Home Stock Market Here’s why Kier share price weakness makes me want to buy – The Motley Fool UK

Here’s why Kier share price weakness makes me want to buy – The Motley Fool UK

by callingemout
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It’s painful to see infrastructure and construction contractor Kier Group (LSE: KIE) still down 90% over the past five years. Even the 2021 recovery has gone off the boil, and the Kier share price has been sliding again in 2022. But I believe I’m seeing signs of renewed strength, and I think Kier shares could be undervalued now.

Kier has been through a few troubled years, with the civil infrastructure sector under severe competitive cost pressures. Then the Covid-19 pandemic didn’t help. From 2018 to 2020, earnings per share slumped by 90%, leading to the share price collapse. But then profits started growing again.

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For the year to June 2021, Kier saw EPS more than double from the previous year. Granted, the 25p per share was still way below 2018’s figure of 125p. But any return to growth has to start somewhere. So does that start look like it’s continuing in the current year?

H1 results

Well, we had first-half results Wednesday. The Kier share price dropped a few percent in response, but I suspect that’s because there were no surprises. I see it very much as steady progress, and I like that.

There’s no dramatic growth. In fact, revenue actually dipped a little, to £1.54bn from £1.62bn at the same stage the previous year. But operating margins are improving, up to 3.5% from 2.9%. And that boosted pre-tax profit very nicely, to £43m from £27.8m.

Bottom-line adjusted earnings per share came in at 7.8p. That’s down from 10.4p at December 2020, due to the dilution that came from Kier’s recapitalising. What does that mean on the valuation front? If we double the interim EPS figure as a rough guess at what the full year might look like, we’d get 15.6p.

Kier share price valuation

On the current share price, that suggests a price-to-earnings of only 5.4. That can be misleading for a company carrying debt, however. And because of that, I like to work out an enterprise value P/E. That covers what you’d have to stump up to buy the entire company and pay off its debt.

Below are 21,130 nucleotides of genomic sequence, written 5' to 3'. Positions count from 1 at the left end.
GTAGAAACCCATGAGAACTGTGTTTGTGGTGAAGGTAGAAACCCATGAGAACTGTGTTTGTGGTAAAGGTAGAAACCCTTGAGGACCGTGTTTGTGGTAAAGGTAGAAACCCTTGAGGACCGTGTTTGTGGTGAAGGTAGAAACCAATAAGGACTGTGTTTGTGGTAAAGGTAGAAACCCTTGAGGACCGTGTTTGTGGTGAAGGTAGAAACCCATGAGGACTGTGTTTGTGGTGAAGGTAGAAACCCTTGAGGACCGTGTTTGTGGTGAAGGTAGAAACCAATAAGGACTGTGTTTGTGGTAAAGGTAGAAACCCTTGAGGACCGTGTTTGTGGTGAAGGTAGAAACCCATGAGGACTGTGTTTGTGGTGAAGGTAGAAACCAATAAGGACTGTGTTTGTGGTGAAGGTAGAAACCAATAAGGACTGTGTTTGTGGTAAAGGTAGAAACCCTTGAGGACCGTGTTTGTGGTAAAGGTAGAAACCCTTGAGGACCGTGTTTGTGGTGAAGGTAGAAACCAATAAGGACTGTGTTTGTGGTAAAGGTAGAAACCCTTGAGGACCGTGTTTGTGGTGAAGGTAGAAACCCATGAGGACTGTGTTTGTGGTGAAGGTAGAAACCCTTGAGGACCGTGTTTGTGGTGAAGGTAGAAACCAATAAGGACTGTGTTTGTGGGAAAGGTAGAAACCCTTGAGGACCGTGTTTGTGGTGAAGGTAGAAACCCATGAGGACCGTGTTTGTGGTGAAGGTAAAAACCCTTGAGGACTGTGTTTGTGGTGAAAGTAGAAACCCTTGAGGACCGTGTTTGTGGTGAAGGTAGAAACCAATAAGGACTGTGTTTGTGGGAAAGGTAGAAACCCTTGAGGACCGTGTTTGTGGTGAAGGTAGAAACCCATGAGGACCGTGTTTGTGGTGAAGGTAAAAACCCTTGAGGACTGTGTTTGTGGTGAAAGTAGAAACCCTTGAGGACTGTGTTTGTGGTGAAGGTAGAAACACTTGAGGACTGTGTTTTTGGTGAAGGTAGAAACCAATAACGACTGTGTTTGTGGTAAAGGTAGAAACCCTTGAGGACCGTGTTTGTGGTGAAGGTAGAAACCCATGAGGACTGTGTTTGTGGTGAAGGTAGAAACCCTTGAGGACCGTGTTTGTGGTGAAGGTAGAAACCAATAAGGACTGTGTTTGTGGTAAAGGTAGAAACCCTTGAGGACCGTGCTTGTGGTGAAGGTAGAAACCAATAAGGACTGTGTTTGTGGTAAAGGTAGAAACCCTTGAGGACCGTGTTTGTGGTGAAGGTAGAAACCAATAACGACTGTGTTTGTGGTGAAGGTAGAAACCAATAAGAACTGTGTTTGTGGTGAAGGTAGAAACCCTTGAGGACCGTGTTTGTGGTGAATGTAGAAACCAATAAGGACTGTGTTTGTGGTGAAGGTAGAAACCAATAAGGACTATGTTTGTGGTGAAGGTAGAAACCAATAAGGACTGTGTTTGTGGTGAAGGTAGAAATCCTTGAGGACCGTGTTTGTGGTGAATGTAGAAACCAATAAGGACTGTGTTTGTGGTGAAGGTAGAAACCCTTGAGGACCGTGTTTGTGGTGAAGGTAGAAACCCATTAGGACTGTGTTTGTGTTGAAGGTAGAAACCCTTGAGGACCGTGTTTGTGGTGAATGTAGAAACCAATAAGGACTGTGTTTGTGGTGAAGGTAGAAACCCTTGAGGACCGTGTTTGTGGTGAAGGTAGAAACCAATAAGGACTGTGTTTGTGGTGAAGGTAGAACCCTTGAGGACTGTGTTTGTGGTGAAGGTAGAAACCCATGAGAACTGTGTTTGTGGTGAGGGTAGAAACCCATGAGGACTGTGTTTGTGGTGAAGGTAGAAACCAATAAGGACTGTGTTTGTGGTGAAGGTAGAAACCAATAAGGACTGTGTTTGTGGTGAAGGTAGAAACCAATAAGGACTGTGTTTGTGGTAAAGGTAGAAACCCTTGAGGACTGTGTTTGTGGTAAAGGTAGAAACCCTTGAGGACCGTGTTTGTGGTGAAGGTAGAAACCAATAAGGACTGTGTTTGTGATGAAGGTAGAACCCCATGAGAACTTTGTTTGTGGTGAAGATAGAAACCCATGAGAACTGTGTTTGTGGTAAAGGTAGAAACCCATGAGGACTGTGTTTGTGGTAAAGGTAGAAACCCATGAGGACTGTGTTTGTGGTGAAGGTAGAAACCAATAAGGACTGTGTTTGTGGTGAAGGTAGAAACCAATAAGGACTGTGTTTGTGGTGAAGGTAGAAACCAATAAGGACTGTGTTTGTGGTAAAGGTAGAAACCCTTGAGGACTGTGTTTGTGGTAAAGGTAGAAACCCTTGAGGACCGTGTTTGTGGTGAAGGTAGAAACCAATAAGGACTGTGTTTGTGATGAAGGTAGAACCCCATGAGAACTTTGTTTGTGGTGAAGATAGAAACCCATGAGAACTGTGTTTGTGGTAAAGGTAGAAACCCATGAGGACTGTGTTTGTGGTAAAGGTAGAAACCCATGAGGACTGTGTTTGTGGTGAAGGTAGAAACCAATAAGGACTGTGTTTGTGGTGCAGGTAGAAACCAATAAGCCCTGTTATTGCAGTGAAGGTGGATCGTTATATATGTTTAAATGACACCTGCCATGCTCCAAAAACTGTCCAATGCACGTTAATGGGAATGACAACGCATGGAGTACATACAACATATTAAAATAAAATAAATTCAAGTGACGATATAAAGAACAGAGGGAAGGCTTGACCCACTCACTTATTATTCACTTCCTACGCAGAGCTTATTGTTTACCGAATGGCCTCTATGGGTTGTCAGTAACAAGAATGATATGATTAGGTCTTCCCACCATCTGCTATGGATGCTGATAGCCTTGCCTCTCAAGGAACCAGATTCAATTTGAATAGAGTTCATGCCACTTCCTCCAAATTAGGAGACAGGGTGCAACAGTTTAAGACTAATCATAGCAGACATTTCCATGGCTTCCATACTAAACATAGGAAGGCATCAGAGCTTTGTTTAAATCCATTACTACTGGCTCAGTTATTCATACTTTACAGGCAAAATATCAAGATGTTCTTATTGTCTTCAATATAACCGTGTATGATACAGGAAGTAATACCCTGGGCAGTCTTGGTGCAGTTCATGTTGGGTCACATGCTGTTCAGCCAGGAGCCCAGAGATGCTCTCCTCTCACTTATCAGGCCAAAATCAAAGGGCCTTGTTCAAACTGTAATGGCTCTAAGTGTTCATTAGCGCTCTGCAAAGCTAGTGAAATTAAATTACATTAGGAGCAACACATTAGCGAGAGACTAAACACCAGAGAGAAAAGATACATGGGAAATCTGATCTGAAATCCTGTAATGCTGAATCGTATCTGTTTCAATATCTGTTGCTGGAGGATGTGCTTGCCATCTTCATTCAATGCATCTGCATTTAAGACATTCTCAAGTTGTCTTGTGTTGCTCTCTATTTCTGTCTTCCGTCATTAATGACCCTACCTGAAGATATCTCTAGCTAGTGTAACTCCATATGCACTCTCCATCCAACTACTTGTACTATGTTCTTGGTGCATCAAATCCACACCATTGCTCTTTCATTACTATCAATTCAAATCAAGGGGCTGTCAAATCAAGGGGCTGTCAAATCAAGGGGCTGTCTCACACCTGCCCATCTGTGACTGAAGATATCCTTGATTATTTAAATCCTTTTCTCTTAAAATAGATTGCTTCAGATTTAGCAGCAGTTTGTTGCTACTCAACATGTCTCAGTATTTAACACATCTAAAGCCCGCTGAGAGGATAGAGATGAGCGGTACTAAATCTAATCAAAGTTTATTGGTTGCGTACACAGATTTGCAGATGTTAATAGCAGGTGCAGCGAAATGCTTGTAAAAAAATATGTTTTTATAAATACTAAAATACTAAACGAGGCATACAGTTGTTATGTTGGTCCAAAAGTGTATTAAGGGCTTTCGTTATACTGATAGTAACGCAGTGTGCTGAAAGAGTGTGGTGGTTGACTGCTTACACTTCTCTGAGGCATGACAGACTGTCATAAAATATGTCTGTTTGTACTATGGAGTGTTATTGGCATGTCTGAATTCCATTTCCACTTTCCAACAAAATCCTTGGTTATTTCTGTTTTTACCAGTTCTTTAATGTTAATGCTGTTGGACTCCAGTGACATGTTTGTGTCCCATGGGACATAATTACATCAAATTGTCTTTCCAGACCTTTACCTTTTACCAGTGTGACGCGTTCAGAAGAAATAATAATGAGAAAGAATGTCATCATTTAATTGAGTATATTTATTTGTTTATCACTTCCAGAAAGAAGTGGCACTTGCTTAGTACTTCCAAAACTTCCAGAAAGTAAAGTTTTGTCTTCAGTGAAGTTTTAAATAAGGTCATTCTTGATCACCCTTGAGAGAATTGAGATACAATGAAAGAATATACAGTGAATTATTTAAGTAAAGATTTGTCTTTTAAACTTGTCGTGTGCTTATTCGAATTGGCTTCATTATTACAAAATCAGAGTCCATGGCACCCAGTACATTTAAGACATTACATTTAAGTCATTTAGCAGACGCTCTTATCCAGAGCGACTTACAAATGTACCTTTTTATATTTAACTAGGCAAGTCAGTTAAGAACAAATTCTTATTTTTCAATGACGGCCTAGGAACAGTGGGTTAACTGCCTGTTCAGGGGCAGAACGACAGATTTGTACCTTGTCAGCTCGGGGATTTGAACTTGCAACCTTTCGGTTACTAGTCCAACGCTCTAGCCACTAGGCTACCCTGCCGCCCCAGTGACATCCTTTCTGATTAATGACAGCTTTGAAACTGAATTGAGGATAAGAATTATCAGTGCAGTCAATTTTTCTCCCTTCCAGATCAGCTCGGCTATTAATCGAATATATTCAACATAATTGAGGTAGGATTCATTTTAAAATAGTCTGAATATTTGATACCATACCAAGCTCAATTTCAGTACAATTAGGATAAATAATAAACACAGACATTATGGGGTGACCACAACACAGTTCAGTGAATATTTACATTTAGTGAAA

On the debt front, Kier has been making solid progress. Net debt at 31 December 2021 stood at £131m, down from £354m at December 2020. Due to the nature of the business, debt can vary month to month. But during the period, month-end debt averaged £191m (from £436m).

On the December debt level and today’s Kier share price, I calculate an enterprise value P/E of 7.1. And using the average month-end debt instead, it still only reaches 7.9. That looks like undervaluation to me, but what’s the downside?

Risky sector outlook

For one thing, companies heavily engaged in infrastructure engineering tend to carry relatively modest valuations. The highly competitive nature of the business, with its tight operating margins, means it often doesn’t take too much to plunge a project into loss. It’s a risky business to be in.

On top of that, the outlook for UK infrastructure projects is far from rosy. With the effects of the pandemic, escalating fuel costs, and economic fallout from the Russian war in Ukraine, civil engineering budgets might be a bit squeezed for some time.

So yes, there are clearly risks in investing at the moment. But I still think the Kier share price is too low. Kier is on my list of buy candidates.

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Alan Oscroft has no position in any of the shares mentioned. The Motley Fool UK has no position in any of the shares mentioned. Views expressed on the companies mentioned in this article are those of the writer and therefore may differ from the official recommendations we make in our subscription services such as Share Advisor, Hidden Winners and Pro. Here at The Motley Fool we believe that considering a diverse range of insights makes us better investors.

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